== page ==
A new six-part TV series about the start of Boris Johnson’s premiership and the Covid crisis landed on Sky Atlantic last night amid mixed reviews.
Starring Kenneth Branagh as the then prime minister, This England is TV “at its most triggering”, said Hollie Richardson in The Guardian.
But while Branagh’s performance has been widely praise, some critics argued that Michael Winterbottom’s new drama was made and broadcast too soon after the pandemic.
Branagh is “sickeningly accurate” as Johnson, said Richardson. Rachel Cooke in The New Statesman agreed that Branagh perfectly mimics the former Tory leader’s “striding stoop and gibbon arm-swing”.
The Times’ Carol Midgley also lauded Branagh’s “barrelling, air-punching, at times uncanny” impression of the then PM. “Special mentions” must go to Ophelia Lovibond as Carrie Symonds (later Johnson), Midgley added, and to Simon Paisley Day as Dominic Cummings. And Andrew Buchan’s voice as Matt Hancock “is so convincing it’s as though he’s in the room (lock up your wives!)”.
But not everyone was convinced by the star of the show. According to Anita Singh in The Telegraph, the result of Branagh’s heavy prosthetic make-up “doesn’t look like Johnson” but rather “weird and creepy”, though he “does a half-decent job on the voice”.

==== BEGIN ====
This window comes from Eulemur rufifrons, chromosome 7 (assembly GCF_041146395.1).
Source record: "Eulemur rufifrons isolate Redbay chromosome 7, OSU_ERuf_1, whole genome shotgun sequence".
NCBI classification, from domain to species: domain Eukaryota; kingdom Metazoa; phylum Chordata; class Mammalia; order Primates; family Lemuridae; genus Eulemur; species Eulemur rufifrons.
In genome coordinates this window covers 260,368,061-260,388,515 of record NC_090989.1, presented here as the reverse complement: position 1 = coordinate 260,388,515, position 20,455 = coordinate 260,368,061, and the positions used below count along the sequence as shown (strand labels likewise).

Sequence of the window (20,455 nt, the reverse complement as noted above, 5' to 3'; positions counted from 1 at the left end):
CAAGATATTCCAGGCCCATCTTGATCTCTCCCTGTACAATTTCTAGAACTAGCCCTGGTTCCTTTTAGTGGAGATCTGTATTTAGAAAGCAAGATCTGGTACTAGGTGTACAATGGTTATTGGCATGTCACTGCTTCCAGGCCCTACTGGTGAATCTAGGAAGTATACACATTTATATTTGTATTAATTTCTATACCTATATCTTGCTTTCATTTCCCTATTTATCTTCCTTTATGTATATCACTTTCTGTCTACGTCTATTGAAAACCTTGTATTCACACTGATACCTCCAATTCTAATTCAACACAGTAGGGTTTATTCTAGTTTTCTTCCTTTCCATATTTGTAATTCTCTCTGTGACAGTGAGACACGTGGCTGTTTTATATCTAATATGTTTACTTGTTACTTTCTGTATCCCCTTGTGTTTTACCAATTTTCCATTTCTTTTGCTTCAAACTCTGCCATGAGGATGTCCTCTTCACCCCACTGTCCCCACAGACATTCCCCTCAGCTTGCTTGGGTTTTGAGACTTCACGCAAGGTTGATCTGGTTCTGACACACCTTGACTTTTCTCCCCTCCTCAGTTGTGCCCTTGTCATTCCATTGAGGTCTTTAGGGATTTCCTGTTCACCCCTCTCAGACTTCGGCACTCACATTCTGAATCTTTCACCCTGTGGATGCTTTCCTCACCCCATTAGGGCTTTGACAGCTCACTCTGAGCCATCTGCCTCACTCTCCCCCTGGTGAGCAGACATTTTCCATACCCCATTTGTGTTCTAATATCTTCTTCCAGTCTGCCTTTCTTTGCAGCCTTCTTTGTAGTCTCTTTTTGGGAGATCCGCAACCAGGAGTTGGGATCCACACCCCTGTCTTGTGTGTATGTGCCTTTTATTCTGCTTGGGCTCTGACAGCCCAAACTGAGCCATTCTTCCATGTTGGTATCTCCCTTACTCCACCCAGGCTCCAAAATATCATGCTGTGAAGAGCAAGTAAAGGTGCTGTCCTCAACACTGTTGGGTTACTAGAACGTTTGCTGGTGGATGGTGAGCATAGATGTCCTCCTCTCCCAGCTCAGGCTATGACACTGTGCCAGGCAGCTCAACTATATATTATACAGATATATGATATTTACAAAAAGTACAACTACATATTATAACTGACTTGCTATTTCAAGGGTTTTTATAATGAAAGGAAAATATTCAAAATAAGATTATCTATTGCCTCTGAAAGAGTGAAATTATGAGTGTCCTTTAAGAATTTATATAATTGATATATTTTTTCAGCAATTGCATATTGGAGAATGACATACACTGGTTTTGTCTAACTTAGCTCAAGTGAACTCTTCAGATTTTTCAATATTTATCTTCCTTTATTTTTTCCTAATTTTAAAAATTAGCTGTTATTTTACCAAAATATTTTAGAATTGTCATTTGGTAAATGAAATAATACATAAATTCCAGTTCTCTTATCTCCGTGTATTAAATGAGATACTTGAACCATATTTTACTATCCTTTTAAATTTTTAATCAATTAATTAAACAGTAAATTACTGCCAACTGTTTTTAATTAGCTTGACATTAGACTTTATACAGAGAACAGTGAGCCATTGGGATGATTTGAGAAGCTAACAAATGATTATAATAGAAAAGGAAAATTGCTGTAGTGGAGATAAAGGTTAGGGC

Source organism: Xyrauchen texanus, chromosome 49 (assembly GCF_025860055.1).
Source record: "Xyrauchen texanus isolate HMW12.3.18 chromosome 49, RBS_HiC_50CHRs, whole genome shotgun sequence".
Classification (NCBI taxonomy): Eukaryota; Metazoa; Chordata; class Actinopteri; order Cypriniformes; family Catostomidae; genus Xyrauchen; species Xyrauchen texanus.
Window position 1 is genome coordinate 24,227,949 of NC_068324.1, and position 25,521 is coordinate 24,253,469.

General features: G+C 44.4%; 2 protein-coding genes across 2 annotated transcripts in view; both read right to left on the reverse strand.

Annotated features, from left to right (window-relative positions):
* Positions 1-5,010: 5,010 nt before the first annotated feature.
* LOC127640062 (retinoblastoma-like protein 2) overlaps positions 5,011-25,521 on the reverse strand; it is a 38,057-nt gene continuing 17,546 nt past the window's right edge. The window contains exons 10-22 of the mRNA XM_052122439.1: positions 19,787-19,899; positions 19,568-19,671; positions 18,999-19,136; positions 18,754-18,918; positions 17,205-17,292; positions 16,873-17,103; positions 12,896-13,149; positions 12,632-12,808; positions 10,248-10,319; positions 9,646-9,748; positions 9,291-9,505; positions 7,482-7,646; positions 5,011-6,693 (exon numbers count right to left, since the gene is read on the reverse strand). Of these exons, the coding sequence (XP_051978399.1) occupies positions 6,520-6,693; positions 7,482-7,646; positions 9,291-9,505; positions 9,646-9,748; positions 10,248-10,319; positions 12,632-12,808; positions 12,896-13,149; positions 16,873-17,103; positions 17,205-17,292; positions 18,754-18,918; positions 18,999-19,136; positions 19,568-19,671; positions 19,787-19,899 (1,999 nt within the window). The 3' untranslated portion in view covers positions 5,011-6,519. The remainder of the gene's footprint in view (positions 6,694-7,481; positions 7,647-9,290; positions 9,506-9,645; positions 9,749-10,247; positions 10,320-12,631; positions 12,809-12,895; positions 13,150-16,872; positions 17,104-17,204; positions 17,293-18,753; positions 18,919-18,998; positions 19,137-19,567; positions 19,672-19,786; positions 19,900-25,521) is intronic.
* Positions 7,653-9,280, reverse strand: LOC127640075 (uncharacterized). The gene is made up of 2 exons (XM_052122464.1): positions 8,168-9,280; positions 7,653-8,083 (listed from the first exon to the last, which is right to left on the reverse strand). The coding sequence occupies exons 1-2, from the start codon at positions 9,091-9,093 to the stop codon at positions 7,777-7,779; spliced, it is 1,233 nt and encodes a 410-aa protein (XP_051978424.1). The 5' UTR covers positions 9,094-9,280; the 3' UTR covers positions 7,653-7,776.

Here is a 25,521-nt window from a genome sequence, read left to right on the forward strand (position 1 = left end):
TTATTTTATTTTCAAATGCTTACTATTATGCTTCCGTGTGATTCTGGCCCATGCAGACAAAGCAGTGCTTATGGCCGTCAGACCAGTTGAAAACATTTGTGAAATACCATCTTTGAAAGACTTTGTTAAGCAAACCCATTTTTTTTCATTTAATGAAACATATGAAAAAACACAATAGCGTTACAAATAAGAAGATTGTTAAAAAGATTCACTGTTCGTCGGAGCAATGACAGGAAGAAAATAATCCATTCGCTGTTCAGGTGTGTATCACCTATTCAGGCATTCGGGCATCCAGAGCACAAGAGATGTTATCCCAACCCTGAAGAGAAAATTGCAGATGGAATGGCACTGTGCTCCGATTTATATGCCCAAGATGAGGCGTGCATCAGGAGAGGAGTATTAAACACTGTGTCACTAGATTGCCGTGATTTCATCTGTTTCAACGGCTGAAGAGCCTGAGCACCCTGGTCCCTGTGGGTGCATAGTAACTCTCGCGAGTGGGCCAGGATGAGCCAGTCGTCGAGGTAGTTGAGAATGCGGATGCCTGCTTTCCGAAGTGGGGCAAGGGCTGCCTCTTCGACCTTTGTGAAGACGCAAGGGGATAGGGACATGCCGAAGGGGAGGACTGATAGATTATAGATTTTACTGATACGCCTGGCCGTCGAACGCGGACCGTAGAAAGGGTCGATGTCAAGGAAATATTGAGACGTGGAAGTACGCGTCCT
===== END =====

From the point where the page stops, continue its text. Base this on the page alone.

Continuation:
‘An inexplicable decision’
While the reviews are generally positive about the performances in the news series, “should Sky have known better than to air it now?” asked Robert Jackman in The Spectator. The show, also released on Streaming service Now, has arrived “at exactly the same time that British politics enters its own cliffhanger mode with drama that could rival any season finale”, Jackman wrote.
Branagh has suggested that “any way of understanding” the pandemic better “is important”. But “on these terms”, said the BBC’s Neil Armstrong, “This England is a failure”.
“We are, as a nation, still coming to terms with the events depicted on screen,” he continued, so the “rapidity with which this was made seems bizarre”.
This England is “engaging and well-paced” with a “fantastic” cast, wrote Radio Times’ James Hibbs, “but imagine if this series had been stored away like a time capsule, only to be unveiled for the first time in five, ten or 15 years”. It would be “arguably more impactful and artful”, Hibbs argued.
The criticisms about the timing of the series have been challenged by Branagh’s co-star Lovibond. “It’s like trying to write a diary entry a week later – you can’t remember the specifics,” she told Digital Spy. “So something like this is on such a grander scale, I personally think it’s important to record things while they’re still fresh in your memory.”
The Independent’s Nick Hilton remained unconvinced. “The rendering of the miserable past two years as a form of entertainment was an inexplicable decision,” he wrote, “and the botched execution is simply a by-product of that central commissioning error.”